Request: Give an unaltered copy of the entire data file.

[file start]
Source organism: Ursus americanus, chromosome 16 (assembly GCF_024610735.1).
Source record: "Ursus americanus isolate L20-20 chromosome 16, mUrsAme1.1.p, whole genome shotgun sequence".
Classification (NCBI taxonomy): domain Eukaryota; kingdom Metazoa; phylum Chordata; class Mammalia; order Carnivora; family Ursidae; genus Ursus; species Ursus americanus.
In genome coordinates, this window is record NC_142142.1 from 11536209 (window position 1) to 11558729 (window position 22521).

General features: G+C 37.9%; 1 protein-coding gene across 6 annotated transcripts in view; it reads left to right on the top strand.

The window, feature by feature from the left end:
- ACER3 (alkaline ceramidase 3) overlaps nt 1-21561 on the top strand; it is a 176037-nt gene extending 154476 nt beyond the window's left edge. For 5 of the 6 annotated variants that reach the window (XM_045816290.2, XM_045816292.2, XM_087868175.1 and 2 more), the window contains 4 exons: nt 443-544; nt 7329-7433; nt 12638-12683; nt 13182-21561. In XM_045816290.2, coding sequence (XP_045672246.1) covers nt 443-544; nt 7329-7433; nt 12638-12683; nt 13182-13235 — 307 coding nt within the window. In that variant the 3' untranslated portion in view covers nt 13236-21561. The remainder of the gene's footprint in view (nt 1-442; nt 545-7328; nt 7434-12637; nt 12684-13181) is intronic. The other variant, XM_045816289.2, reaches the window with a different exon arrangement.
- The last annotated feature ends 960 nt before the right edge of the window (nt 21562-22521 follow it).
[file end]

Source organism: Ursus americanus, chromosome 16 (assembly GCF_024610735.1).
Source record: "Ursus americanus isolate L20-20 chromosome 16, mUrsAme1.1.p, whole genome shotgun sequence".
Classification (NCBI taxonomy): domain Eukaryota; kingdom Metazoa; phylum Chordata; class Mammalia; order Carnivora; family Ursidae; genus Ursus; species Ursus americanus.
In genome coordinates, this window is record NC_142142.1 from 11536209 (window position 1) to 11558729 (window position 22521).

General features: G+C 37.9%; 1 protein-coding gene across 6 annotated transcripts in view; it reads left to right on the top strand.

The window, feature by feature from the left end:
- ACER3 (alkaline ceramidase 3) overlaps nt 1-21561 on the top strand; it is a 176037-nt gene extending 154476 nt beyond the window's left edge. For 5 of the 6 annotated variants that reach the window (XM_045816290.2, XM_045816292.2, XM_087868175.1 and 2 more), the window contains 4 exons: nt 443-544; nt 7329-7433; nt 12638-12683; nt 13182-21561. In XM_045816290.2, coding sequence (XP_045672246.1) covers nt 443-544; nt 7329-7433; nt 12638-12683; nt 13182-13235 — 307 coding nt within the window. In that variant the 3' untranslated portion in view covers nt 13236-21561. The remainder of the gene's footprint in view (nt 1-442; nt 545-7328; nt 7434-12637; nt 12684-13181) is intronic. The other variant, XM_045816289.2, reaches the window with a different exon arrangement.
- The last annotated feature ends 960 nt before the right edge of the window (nt 21562-22521 follow it).